Loop-Loop DX is made up of six zones, each marked with a different color palette and gameplay style. The yellow zone has many maze-like structures to navigate, whereas the green is almost purely waves of enemies. While the levels increase smoothly in complexity, the difficulty curve is extremely bumpy, with the first two levels proving far more difficult than the fourth and fifth. This unevenness is most likely due to the upgrade system, which perhaps grants the player too much power too quickly. An upgraded shot speed is not just faster, but it also knocks back enemies, making them far easier to defeat. More health likewise takes the sting out of boss encounters, which like to throw out a trick or two near death.
The challenge returns by the fifth level, and the sixth is extremely intense, but that dip in difficulty in the middle of the game feels odd. Upgrades can be removed at any time, so those looking for a challenge would be best served leaving the ship untouched for as long as possible.
As with most twin-stick shooters, using a controller seemed like the best choice for playing through Loop-Loop DX. However, despite claiming to have full controller support, I could not get my PlayStation 4 controller to work with the game properly. Since the game was sensing both the keyboard and the controller at the same time, the ship would shoot wherever the mouse was pointing, overriding the movement of the right stick. Thankfully the keyboard and mouse controls were super tight, but I would have liked the option to play with a gamepad.
Each section of Loop-Loop DX‘s world is just oozing in style. The color coding of the zones is matched with shifting level design and backgrounds. The blue world has currents of water pushing the ship around, and the computer-green zone displays every keystroke, a big wall of variations on WASD. An absolute banger of a soundtrack enhances the mood of each section — urgent exploration in red, more chilled-out puzzle-solving in yellow. The story, told line by line with each screen, gives strong motivations for the simple characters, and the urge to find out what happens next provides extra motivation to try again when a boss slaps you down.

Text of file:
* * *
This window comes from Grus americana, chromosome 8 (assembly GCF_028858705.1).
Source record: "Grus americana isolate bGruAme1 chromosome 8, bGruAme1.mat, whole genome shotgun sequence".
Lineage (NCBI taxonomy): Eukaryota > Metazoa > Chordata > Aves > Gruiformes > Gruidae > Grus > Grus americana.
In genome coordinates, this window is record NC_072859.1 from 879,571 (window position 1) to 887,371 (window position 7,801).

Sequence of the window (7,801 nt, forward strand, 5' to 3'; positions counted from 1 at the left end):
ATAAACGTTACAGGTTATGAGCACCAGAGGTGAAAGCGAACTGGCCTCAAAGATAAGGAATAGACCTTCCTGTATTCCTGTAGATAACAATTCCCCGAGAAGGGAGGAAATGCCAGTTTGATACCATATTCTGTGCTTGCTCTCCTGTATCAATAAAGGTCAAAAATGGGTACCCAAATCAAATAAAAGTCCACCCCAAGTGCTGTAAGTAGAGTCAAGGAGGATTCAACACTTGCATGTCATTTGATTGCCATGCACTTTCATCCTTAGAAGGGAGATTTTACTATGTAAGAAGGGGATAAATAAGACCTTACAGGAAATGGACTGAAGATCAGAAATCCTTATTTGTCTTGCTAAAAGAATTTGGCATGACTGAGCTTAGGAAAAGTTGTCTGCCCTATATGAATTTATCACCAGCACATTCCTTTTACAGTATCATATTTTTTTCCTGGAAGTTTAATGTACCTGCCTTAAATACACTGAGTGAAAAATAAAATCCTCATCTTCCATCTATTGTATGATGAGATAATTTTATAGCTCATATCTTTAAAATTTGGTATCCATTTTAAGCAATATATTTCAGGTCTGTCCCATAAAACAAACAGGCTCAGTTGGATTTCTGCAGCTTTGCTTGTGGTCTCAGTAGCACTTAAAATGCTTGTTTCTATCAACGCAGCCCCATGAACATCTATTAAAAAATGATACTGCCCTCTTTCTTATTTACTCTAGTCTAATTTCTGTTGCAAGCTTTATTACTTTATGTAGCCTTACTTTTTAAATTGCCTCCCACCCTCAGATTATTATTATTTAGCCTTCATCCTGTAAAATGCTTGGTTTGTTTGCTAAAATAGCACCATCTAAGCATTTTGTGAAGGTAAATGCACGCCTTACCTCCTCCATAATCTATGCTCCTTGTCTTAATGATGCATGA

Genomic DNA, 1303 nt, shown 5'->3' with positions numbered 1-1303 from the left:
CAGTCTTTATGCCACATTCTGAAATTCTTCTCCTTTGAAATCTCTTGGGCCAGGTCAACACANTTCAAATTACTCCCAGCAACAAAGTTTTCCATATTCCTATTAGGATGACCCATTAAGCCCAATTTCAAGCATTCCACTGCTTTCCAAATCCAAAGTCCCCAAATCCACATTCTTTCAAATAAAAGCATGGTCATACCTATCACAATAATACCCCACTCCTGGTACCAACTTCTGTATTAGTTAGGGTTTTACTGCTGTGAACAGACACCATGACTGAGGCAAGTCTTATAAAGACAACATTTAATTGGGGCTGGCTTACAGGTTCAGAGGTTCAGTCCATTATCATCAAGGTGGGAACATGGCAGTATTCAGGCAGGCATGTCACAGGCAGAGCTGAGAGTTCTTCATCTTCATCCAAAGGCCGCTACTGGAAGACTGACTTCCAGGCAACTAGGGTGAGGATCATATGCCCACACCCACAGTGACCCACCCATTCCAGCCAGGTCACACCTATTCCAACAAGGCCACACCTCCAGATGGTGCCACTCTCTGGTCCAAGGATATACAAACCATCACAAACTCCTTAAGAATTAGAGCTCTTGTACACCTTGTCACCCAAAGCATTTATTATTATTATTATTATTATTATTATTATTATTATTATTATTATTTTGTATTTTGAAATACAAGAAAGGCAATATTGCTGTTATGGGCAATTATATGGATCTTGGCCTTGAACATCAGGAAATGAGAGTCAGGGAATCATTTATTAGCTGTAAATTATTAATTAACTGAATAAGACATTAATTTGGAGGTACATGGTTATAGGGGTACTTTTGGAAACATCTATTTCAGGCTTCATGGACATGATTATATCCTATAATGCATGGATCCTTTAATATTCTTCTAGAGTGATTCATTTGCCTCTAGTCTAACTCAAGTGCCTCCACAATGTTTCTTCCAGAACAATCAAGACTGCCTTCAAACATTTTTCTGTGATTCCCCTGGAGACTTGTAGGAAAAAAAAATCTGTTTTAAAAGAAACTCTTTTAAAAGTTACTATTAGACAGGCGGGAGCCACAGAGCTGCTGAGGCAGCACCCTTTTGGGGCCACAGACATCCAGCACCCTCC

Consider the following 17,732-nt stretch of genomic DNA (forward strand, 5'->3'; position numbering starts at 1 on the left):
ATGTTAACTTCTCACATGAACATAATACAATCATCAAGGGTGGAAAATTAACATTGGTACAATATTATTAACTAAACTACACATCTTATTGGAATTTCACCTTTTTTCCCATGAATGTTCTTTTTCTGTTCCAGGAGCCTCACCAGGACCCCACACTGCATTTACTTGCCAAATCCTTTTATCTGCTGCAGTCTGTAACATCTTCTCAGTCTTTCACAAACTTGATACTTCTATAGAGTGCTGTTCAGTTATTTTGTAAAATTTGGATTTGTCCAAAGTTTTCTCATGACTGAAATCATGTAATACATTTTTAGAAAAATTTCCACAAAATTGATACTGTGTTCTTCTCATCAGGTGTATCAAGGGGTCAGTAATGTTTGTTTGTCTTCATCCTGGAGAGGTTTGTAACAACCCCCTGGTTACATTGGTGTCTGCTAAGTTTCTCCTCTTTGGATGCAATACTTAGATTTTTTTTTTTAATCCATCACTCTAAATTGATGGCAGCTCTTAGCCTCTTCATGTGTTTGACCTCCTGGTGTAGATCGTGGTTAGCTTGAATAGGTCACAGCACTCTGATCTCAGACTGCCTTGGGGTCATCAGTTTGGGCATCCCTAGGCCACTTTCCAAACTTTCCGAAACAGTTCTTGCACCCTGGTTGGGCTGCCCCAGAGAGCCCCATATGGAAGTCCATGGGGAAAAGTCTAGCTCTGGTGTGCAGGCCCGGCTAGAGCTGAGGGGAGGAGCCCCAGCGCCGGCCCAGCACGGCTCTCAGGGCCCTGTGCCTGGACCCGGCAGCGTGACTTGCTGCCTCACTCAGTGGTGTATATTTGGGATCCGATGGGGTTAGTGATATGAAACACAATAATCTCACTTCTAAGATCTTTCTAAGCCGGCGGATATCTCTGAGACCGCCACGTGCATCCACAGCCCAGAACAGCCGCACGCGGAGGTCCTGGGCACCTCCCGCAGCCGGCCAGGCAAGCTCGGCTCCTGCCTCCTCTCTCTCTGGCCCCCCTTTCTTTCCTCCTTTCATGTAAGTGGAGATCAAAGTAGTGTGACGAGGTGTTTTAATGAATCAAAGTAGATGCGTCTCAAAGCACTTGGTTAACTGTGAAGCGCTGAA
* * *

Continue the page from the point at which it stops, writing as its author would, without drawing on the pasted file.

One aspect that felt a little unnecessary was Carl’s swearing upon being hit. A visual indicator of damage is important, of course, but Carl uses language that would make a sailor blush. Personally, rude words do not bother me much, but it could put some players off for very little gain. Perhaps an obscenity toggle in the options menu would be a good compromise so younger gamers can enjoy the game too.
Loop-Loop DX is such a lovely, flowing interpretation of an arcade classic. Utilizing the looping screen in so many clever ways makes an old-school technique feel new again. While the difficulty resembles more of a squiggle than a curve, the constant introduction of new ideas while still keeping gameplay simple makes for an addictive experience. If you wish to support the developer, the soundtrack for Loop-Loop DX is available for sale.
Next week we will be playing Lucid Dream, a horror point-and-click adventure. The game can be downloaded from Steam. If you wish to share your thoughts, discussions will be happening in the Discord server.